Elephants born in stressful conditions might age faster than others

The speed of reproductive ageing of female elephants seems to depend on the season in which they were born

news | October 8, 2015

In September Scientific Reports published an article called “Elephants born in the high stress season have faster reproductive ageing.” We asked one of the authors, Dr Hannah Mumby from the University of Sheffield, to comment on this study.

The Study

My recent research shows that if we follow female elephants through their lives, the pattern of reproduction is quite similar until they reach the peak at around 24 years. At that point elephants born in the early monsoon or “high stress” months have higher likelihood of giving birth. But with age, it declines more rapidly and the “high stress”-born elephants have a lower age at last sighting (when they die or the age they are at the end of the study), so it seems they end up with fewer babies overall, despite the higher peak. Interestingly, there are no high-stress born elephants reproducing aged over 50. This doesn’t surprise me because in an earlier study I found that they had reduced survival in their infancy, so a different pattern of reproduction might not be the only difference in these elephants.

Descendants of starved worms appear to be more resistant to starvation and heat stress

The work I’ve done uses a very interesting population of elephants, those working in the timber industry in Myanmar. The country still has a large working elephant population (around 2,700 elephants) as well as 1,500-5,000 wild elephants. With regards to all captive elephants, records have been kept of them since the British colonization in the 1890’s, meaning there are data on around 10,000 elephants covering up to five generations. The elephants in question work mainly dragging or pushing logs. It’s clear that the elephants have better survival and reproductive rates than their cousins living in zoos. I think this might be linked to the fact they are have tightly regulated working hours, they have contact with only a few humans, they’re released into the forest at night allowing them to interact with other elephants, and are able to meet and mate with wild elephants when they were released.

My results show that seasonal variation is very important in this population. I know we think elephants are sturdy, but it seems to me they’re also very sensitive! I’ve done earlier work that indicates that although elephants can reproduce throughout the year, there are fewer births in the early monsoon months (June to August)1. I found this puzzling because I assumed forage conditions might be best for elephants at this time of year, and I’d also found that intermediate temperatures and high rainfall were linked to highest likelihood of elephants surviving each month. When I monitored markers of a hormone called cortisol, that is associated with stress-response, in elephants throughout the year, I found that levels of this might also peak in the early monsoon months. It’s very interesting that all the variables are so related. Other researchers have also found evidence for seasonal variation in reproduction in elephants in Sri Lanka.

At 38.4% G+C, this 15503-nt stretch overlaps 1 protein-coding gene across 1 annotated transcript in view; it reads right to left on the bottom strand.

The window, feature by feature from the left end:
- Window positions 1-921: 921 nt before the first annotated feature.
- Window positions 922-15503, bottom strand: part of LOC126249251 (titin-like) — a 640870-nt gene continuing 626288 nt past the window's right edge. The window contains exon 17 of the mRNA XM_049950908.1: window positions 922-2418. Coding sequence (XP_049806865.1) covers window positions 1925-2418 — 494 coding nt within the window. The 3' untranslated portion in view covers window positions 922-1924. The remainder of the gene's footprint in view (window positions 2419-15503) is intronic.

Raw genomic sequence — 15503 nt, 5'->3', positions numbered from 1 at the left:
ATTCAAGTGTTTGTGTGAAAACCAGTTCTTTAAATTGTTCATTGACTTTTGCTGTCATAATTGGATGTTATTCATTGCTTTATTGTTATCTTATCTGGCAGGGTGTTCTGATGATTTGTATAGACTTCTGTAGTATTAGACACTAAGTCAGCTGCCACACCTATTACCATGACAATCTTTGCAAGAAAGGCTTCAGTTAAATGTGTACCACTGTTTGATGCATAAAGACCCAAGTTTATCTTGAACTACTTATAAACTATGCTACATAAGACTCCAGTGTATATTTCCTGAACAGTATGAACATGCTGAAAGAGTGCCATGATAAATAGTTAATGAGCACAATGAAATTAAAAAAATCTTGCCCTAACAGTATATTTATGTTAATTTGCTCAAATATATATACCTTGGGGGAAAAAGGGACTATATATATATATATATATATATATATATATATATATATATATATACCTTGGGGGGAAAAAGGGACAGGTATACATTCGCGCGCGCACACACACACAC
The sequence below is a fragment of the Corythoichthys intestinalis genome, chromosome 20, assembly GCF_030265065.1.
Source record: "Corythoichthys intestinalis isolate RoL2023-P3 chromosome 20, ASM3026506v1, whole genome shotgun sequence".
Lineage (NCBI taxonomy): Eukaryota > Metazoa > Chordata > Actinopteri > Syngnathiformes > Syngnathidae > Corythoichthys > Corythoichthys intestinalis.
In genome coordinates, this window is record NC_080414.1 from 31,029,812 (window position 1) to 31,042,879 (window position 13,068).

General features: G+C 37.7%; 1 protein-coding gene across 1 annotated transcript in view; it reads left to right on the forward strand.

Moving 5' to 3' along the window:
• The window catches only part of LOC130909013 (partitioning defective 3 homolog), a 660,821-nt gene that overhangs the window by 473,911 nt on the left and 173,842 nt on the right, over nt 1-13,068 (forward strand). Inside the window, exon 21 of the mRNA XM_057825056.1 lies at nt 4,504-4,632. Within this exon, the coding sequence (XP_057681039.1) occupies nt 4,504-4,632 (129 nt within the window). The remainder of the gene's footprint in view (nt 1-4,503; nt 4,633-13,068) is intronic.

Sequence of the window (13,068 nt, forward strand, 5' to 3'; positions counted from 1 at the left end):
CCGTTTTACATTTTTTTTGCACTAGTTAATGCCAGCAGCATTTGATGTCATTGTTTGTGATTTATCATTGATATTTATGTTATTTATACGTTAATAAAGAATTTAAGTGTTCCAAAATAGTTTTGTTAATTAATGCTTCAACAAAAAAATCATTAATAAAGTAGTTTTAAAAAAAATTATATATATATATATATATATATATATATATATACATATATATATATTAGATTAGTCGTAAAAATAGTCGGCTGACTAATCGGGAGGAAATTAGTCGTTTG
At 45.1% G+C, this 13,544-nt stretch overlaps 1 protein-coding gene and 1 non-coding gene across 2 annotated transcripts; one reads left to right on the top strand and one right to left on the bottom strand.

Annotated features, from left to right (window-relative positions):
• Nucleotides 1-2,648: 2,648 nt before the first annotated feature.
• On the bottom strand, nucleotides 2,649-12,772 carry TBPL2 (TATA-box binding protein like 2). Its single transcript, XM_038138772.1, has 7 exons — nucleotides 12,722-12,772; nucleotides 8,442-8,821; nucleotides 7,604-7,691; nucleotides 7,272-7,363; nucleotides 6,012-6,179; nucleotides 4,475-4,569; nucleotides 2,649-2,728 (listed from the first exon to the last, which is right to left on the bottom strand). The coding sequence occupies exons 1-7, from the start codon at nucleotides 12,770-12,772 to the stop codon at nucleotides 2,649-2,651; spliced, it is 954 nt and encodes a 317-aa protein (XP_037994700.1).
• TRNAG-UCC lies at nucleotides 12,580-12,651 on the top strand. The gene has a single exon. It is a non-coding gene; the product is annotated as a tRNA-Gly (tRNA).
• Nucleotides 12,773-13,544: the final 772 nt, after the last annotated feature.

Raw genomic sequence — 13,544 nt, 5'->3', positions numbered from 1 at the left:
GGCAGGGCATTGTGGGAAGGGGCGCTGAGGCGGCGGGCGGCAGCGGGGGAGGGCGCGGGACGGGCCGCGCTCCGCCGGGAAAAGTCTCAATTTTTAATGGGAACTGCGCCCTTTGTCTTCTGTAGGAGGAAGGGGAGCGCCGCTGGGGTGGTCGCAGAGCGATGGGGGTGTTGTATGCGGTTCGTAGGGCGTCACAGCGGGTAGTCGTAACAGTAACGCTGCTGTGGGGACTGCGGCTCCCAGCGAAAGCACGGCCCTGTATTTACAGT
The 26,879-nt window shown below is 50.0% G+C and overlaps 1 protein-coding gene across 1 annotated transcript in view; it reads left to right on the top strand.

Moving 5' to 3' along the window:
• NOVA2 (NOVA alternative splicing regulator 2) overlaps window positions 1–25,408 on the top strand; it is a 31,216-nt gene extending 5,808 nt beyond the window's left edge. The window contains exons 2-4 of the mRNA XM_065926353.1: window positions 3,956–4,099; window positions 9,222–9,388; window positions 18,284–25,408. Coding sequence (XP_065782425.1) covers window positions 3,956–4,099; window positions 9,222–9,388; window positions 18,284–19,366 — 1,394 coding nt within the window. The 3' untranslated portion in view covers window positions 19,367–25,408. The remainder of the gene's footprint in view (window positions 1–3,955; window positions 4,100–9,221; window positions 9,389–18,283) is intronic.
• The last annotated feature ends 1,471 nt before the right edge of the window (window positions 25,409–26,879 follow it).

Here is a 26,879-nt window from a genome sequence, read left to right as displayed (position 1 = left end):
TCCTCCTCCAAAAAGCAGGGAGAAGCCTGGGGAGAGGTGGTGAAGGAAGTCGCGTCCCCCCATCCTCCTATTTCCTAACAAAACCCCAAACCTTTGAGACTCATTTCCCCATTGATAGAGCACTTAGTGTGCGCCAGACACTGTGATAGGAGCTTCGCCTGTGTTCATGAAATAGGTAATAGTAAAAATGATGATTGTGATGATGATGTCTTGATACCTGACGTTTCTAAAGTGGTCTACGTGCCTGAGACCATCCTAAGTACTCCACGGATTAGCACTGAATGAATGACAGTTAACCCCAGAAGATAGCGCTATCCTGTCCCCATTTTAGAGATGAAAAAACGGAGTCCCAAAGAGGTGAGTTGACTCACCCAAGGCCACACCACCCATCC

Background

For over 20 years the idea that early life conditions can affect your later life has been important in science. And there’s an increasing body of evidence suggesting that early life conditions affect human health and mortality. In humans, reproductive senescence is characterized by menopause, so women are unable to reproduce into very old ages. Elephants are a very interesting example, because not only can we see them senesce over many decades, they seem to have a gradual decline in reproduction, rather than the brick wall of menopause, so we can look and individual variation in that decline.

Future Directions

In the next years this work will have implications for both basic and applied work. We’re hoping to look at the male side of reproduction, something that we haven’t been able to investigate yet because of unknown paternity. We’ll also investigate how individual health varies over a lifetime and markers of ageing in the elephants. Hopefully this will give us an even clearer picture of how such a long-lived and slowly reproducing animal works and a great comparative point for other species. In addition, understanding how seasonal variation affects the elephants means there is the potential for intervention, for example by supplementing them with food are important for management. And some of these ideas could translate to other captive populations, such as those involved in tourism or kept in zoos, and remind us that elephants are sensitive to their environment, possibly over many years.

If you would like to contribute your own research, please contact us at hello@serious-science.org

PhD; Department of Animal and Plant Sciences, University of Sheffield
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